• Wayfinding signs in various forms throughout the neighborhood. Wayfinding signs
  • Traffic calming measures, such as strategically placed planters and/or chicanes, evenly applied on both Meridian and Corliss.
  • Setting up a weekly play street on one of the unsidewalked blocks.
  • Pedestrian activated crosswalk on 90th and Wallingford.

With the immediate next steps focused on art and wayfinding as traffic calming requires permit approval from SDOT and will take more time to put in place.

There is still plenty of time to provide feedback or get involved! To do so take the survey or email [email protected]. You can also keep up with the latest on the home zone at bit.ly/walkzone which I'll do my best to update as more input is gathered and proposals are modified or implemented.

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Licton Springs chosen for Home Zone pilot

We're excited to announce that Seattle Neighborhood Greenways has selected the southeastern corner of Licton Springs for its pioneering home zone pilot in North Seattle! Home Zones represent an innovative and inexpensive approach to increasing walkability, safety, and the sense of community in neighborhoods that lack full sidewalk coverage. The pilot will cover the area north of 85TH, south of 92ND, west of I5 and east of Wallingford Ave. N Below is a map of the area, as well as some of the ideas that have already been proposed for the pilot:

This area was chosen, in particular, because it represents a small well-defined area in which to prove out the concept. If the pilot is successful: it could be expanded both to other areas in Licton Springs and throughout greater North Seattle.

Why are home zones something to get excited about?

It is known by many that Seattle has a sidewalk, or rather lack thereof, problem. As shown in this map prepared by SDOT in 2015, over a quarter of Seattle is laking sidewalk.

Sidewalk Coverage

Most of the need is concentrated in North Seattle, predominantly north of N 85th. And while Licton Springs is lucky to have the best sidewalk coverage of any neighborhood this far North, it still has less sidewalk coverage than any of the communities immediately to the south of it.

There's an often repeated claim that Seattle promised all these areas sidewalk when they were annexed so many decades ago. And, while I haven't definitively been able to determine if that claim is fact or folklore, the city is slowly keeping that promise. The only problem: starting at around $500K+ per a single block, sidewalks are expensive. At the current rate of expenditure, it will take over 300 years for all of Seattle to have sidewalks.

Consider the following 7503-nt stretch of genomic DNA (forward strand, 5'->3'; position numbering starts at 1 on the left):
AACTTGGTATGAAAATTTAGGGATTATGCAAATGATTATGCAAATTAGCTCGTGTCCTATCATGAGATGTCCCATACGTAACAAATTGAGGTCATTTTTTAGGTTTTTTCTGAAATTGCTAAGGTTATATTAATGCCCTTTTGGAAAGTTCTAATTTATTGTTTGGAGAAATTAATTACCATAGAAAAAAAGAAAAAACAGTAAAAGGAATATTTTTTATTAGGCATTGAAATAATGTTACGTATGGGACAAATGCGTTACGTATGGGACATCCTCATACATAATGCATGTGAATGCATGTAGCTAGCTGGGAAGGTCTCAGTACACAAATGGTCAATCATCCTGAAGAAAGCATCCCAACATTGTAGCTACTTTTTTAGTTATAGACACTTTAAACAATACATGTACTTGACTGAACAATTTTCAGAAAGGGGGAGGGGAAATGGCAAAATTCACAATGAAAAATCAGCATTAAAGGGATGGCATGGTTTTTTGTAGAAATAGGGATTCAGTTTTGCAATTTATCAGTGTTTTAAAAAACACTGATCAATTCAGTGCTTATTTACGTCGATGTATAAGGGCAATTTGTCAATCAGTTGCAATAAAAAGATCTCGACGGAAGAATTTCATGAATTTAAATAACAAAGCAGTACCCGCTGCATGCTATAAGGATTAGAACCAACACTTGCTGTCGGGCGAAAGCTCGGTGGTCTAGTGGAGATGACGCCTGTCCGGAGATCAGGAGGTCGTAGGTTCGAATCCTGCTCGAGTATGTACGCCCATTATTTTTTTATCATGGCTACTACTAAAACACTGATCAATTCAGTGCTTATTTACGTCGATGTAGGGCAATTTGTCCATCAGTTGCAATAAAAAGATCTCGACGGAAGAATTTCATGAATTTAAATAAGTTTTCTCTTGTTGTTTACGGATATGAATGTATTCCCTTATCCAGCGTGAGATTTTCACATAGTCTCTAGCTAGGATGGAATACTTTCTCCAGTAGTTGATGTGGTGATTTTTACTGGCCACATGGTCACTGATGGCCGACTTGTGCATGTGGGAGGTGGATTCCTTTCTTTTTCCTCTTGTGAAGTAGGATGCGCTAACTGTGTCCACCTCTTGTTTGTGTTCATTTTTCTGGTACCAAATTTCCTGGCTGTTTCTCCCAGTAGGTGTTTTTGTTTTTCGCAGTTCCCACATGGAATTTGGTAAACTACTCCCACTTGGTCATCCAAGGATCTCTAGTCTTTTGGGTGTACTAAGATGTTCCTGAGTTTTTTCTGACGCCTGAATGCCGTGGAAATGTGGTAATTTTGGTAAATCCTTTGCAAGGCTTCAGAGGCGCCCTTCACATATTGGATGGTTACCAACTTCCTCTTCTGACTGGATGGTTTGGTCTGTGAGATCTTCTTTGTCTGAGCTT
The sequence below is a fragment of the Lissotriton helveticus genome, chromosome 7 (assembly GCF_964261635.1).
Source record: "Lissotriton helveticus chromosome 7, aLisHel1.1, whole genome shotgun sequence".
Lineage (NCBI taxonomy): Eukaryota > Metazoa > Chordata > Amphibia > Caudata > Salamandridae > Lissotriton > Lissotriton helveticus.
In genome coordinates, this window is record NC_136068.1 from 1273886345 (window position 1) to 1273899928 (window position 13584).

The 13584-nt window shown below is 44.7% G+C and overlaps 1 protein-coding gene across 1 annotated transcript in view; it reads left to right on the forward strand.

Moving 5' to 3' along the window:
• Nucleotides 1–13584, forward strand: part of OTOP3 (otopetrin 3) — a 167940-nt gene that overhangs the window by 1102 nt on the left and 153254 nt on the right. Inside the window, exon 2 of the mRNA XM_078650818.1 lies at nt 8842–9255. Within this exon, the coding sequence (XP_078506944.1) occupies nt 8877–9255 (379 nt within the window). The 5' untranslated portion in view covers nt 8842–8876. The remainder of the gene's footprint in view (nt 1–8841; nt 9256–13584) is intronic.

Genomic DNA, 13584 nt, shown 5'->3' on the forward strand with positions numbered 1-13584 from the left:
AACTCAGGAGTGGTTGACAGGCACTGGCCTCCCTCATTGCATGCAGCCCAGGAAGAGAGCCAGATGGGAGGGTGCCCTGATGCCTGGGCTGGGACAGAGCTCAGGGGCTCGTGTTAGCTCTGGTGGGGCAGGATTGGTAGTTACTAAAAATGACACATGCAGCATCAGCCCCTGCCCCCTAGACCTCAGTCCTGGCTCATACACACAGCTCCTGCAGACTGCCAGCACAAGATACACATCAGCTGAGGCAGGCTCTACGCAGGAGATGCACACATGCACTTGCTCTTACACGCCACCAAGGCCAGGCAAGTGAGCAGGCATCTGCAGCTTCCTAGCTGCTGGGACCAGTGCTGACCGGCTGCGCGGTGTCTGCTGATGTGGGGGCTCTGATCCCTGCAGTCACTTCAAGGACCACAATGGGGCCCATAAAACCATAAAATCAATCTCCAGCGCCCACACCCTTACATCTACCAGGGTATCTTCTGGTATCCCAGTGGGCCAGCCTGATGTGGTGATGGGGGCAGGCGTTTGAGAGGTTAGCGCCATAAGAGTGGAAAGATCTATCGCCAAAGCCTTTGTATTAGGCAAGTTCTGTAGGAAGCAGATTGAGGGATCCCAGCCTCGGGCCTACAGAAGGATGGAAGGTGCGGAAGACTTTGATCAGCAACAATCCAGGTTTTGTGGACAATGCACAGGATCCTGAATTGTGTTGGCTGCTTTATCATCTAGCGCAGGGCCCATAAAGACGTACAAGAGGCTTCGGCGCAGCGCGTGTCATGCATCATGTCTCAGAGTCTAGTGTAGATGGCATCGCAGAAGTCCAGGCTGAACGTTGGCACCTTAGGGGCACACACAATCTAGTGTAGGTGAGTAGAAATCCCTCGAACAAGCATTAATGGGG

What are Home Zones and how do they aim to solve this problem?

A Home Zone is an area that is protected from lots of fast moving traffic so that streets are safe enough to walk on. Home Zones keep local access for residents, emergency access, and deliveries while discouraging cut-through traffic. Home Zones can use a variety of street improvements to accomplish this but focus on improvements that have the best “bang for our buck” recognizing Seattle’s pedestrian budget is stretched very thin.

Home Zones are meant to:

  1. Make it safe and comfortable for people of all ages and abilities to walk in a neighborhood
  2. Reduce cut-through traffic and speeding by keeping this traffic on the arterials (not increasing traffic on other neighborhood streets), while allowing neighbors to get to their homes, emergency access, deliveries, etc.
  3. Enhance the quality of life for neighbors and strengthen our community (one way to do this is by integrating community art).

In essence: Home Zones aim to offer a drastically less expensive alternative to improve the walkability of currently unsidewalked streets, while also achieving a greater and more cohesive sense of community than can be made with sidewalks alone.

Can I donate to the effort?

Seattle Neighborhood Greenways which is a local nonprofit working to make every neighborhood a great place to walk, bike, and live, is currently supporting this project with staff time and resources. You can donate to help make this a reality at seattlegreenways.org. Or contact [email protected] for more information.

What happens next? How can I get involved?

If you live in or near the pilot area or want to give input on the very first North Seattle home zone, you can find more information about the details of this project here. Additionally, we encourage you to fill out the survey here or email us at [email protected] to be kept up to date on the project.

The first public in-person meeting to provide feedback will be held at the Meridian Health Center (10521 Meridian Ave) starting at 6:30 PM September 13th. If able, please register your intention to attend the meeting on Seattle Greenways home zone website.

We hope to see you there!